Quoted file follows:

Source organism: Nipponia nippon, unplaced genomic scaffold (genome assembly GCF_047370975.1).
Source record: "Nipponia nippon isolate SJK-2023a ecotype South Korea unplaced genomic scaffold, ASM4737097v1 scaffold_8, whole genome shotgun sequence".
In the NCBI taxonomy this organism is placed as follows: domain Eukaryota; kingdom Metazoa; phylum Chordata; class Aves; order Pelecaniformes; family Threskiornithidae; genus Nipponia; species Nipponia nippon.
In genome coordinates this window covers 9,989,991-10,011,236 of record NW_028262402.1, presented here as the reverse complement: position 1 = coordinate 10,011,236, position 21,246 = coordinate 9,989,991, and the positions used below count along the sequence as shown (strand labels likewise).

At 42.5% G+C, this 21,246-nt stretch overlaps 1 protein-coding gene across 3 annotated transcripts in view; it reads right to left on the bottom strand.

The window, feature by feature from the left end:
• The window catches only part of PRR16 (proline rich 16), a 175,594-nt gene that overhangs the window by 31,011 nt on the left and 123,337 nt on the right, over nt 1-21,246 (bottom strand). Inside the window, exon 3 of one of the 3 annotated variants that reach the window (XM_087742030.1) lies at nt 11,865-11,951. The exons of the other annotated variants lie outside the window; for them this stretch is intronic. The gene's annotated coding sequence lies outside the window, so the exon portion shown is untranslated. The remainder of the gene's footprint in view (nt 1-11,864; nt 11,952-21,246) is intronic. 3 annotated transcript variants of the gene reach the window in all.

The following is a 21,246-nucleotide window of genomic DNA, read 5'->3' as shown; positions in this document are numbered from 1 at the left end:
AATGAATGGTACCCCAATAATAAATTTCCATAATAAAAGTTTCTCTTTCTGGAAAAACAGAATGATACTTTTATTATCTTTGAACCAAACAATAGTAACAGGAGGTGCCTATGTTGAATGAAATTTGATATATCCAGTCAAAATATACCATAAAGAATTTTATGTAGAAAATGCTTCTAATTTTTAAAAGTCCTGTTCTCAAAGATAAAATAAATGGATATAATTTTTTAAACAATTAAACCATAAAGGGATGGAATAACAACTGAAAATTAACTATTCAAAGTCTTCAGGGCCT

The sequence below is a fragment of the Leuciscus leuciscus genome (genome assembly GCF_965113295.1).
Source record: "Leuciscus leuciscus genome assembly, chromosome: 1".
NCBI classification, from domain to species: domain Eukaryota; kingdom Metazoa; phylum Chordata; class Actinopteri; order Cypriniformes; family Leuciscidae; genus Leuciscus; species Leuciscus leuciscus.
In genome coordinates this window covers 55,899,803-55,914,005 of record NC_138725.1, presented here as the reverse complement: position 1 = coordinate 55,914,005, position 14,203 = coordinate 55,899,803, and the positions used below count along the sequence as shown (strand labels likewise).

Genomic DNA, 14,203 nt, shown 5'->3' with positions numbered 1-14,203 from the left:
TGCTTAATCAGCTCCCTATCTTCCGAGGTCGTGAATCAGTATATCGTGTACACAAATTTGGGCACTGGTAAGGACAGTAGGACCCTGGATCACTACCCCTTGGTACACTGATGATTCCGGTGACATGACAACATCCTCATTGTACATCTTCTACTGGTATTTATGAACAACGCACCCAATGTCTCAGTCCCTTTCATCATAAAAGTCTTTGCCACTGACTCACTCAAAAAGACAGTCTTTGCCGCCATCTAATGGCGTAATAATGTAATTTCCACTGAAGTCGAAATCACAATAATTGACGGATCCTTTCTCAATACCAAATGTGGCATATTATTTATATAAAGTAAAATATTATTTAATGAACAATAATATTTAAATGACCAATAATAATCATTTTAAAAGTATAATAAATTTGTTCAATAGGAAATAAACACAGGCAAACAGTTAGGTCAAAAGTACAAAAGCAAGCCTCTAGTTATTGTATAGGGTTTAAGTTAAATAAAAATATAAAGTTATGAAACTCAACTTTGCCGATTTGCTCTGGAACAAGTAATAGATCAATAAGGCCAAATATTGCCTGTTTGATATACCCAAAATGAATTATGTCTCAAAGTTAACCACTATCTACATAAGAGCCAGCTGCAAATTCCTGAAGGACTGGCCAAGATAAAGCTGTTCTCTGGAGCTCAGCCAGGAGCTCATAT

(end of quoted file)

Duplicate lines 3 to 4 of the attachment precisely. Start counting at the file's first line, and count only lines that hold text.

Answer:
In the NCBI taxonomy this organism is placed as follows: domain Eukaryota; kingdom Metazoa; phylum Chordata; class Aves; order Pelecaniformes; family Threskiornithidae; genus Nipponia; species Nipponia nippon.
In genome coordinates this window covers 9,989,991-10,011,236 of record NW_028262402.1, presented here as the reverse complement: position 1 = coordinate 10,011,236, position 21,246 = coordinate 9,989,991, and the positions used below count along the sequence as shown (strand labels likewise).